Holes formed in a solid film during annealing can grow and lead to the formation of many isolated islands. The morphological evolution of holes is thus of primary importance in the production of planar films. This work studies the linear instability of a stationary axisymmetric hole in a film with zero surface mean curvature. At the hole, the film forms a contact angle α with the substrate at a circular contact line of radius a0. The film is bounded by an outer wall at a distance a0L from the center. An infinitesimal disturbance in the form of a normal mode is applied and its stability analyzed for 0 ≤ α ≤ 180° and 1 ≤ L < ∞. Capillarity-driven surface diffusion is taken to dominate the mass transport. As L→1, the film is a ring that is unstable to periodic disturbances along the ring. For an unbounded film with L→∞, only axisymmetric disturbances can grow, and the growth rates become independent of L or the boundary conditions at the outer wall. This instability persists even when the film is "flat" in the limit α→0, in contrast to the stability results of a uniform film without a hole. The growth rates agree qualitatively with those observed in experiments.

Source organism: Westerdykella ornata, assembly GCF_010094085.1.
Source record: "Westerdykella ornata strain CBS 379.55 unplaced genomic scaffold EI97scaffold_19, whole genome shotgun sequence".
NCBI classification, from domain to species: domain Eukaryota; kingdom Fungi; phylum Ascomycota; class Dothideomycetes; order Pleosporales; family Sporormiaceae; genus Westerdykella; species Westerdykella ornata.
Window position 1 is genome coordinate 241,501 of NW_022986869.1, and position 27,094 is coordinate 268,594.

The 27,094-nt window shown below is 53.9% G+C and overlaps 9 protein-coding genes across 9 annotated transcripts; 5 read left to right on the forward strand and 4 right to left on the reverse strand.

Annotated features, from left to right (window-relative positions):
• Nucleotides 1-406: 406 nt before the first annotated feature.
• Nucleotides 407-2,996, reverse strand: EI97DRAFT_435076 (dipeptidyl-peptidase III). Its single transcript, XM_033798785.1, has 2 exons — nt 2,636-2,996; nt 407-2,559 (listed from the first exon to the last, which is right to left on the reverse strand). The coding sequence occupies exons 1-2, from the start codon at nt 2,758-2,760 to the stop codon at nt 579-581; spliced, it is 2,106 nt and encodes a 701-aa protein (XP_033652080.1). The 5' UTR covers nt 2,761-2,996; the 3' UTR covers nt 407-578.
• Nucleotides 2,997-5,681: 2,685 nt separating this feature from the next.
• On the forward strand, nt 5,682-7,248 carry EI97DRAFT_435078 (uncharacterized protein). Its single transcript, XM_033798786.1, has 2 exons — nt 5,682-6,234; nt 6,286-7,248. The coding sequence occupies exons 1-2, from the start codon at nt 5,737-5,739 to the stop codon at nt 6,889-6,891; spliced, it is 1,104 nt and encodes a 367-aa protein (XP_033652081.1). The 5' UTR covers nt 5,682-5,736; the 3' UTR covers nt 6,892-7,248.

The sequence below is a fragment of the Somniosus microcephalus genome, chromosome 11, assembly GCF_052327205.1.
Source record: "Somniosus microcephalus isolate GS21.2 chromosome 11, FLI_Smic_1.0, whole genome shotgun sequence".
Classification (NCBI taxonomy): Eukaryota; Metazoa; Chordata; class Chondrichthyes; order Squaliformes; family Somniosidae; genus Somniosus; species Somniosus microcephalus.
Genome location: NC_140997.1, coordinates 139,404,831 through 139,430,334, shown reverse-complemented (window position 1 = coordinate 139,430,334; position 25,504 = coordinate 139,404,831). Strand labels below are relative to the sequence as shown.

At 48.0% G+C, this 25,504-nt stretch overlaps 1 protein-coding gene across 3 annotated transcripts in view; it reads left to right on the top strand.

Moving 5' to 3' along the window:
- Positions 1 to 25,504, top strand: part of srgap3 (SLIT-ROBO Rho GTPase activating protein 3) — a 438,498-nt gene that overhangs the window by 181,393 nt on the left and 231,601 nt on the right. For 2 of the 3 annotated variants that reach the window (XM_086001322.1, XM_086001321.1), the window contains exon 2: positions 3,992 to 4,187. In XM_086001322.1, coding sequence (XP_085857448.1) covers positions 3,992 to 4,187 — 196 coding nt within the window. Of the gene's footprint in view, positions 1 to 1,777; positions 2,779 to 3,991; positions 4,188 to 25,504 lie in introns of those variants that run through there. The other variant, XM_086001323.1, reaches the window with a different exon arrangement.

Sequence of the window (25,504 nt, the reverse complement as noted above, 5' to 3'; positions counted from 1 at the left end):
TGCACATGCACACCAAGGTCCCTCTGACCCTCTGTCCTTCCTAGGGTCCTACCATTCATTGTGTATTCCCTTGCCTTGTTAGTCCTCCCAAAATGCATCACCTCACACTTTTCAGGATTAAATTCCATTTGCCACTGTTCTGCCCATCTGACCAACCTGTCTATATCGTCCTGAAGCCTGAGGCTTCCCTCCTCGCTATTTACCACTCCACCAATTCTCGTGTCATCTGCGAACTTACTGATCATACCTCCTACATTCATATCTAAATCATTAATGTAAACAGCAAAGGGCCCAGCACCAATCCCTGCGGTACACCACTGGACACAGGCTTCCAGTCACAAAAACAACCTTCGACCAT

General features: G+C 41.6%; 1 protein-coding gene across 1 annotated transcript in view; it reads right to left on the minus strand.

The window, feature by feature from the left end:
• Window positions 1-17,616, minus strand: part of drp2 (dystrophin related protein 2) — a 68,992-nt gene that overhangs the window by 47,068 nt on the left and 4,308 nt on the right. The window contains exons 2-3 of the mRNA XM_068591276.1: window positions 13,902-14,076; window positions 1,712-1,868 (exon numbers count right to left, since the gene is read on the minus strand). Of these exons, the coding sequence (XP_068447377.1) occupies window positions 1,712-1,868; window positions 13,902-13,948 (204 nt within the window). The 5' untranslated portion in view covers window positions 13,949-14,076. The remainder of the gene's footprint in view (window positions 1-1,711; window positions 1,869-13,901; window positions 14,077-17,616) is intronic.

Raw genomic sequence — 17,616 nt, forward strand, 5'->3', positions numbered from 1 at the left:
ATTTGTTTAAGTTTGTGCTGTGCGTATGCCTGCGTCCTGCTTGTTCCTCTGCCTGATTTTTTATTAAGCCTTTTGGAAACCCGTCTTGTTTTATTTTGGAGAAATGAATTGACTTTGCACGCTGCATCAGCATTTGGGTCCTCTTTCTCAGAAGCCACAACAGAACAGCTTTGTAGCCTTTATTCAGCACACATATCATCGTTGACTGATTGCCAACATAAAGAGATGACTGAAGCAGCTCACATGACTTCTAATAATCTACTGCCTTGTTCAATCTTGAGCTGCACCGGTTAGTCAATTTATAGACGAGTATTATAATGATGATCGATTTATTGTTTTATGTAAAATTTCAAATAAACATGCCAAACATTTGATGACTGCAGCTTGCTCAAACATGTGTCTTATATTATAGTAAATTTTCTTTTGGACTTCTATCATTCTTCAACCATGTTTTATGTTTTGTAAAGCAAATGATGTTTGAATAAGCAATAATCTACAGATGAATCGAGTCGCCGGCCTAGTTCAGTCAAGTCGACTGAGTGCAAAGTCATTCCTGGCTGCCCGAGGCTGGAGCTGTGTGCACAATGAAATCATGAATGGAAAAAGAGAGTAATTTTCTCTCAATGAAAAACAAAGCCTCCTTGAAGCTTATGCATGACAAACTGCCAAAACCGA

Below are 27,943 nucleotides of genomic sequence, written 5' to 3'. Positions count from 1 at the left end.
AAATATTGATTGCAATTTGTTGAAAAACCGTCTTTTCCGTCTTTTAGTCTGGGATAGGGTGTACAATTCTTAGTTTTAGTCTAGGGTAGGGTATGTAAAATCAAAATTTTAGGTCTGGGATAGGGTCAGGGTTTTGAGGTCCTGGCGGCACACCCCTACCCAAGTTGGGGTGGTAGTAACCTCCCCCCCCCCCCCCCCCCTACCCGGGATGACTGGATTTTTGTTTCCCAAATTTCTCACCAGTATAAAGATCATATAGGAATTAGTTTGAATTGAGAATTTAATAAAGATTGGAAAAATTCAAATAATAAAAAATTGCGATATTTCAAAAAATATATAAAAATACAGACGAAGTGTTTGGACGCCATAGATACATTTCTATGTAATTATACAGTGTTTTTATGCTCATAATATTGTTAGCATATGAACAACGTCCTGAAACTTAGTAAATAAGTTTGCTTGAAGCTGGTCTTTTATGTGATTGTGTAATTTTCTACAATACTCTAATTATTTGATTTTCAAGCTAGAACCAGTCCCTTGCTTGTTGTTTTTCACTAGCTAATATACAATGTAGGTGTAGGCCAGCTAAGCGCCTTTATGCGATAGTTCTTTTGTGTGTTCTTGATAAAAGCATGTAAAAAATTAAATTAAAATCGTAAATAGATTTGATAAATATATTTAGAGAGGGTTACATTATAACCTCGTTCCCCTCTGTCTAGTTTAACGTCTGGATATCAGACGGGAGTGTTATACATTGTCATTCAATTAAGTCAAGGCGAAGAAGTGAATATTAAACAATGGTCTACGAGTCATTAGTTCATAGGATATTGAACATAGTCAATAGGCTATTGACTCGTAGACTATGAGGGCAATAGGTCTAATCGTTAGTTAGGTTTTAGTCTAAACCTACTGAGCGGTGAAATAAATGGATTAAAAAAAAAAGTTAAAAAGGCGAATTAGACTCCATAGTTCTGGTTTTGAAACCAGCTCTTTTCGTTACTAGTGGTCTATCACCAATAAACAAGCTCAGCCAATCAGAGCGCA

ASJC Scopus subject areas
- General Physics and Astronomy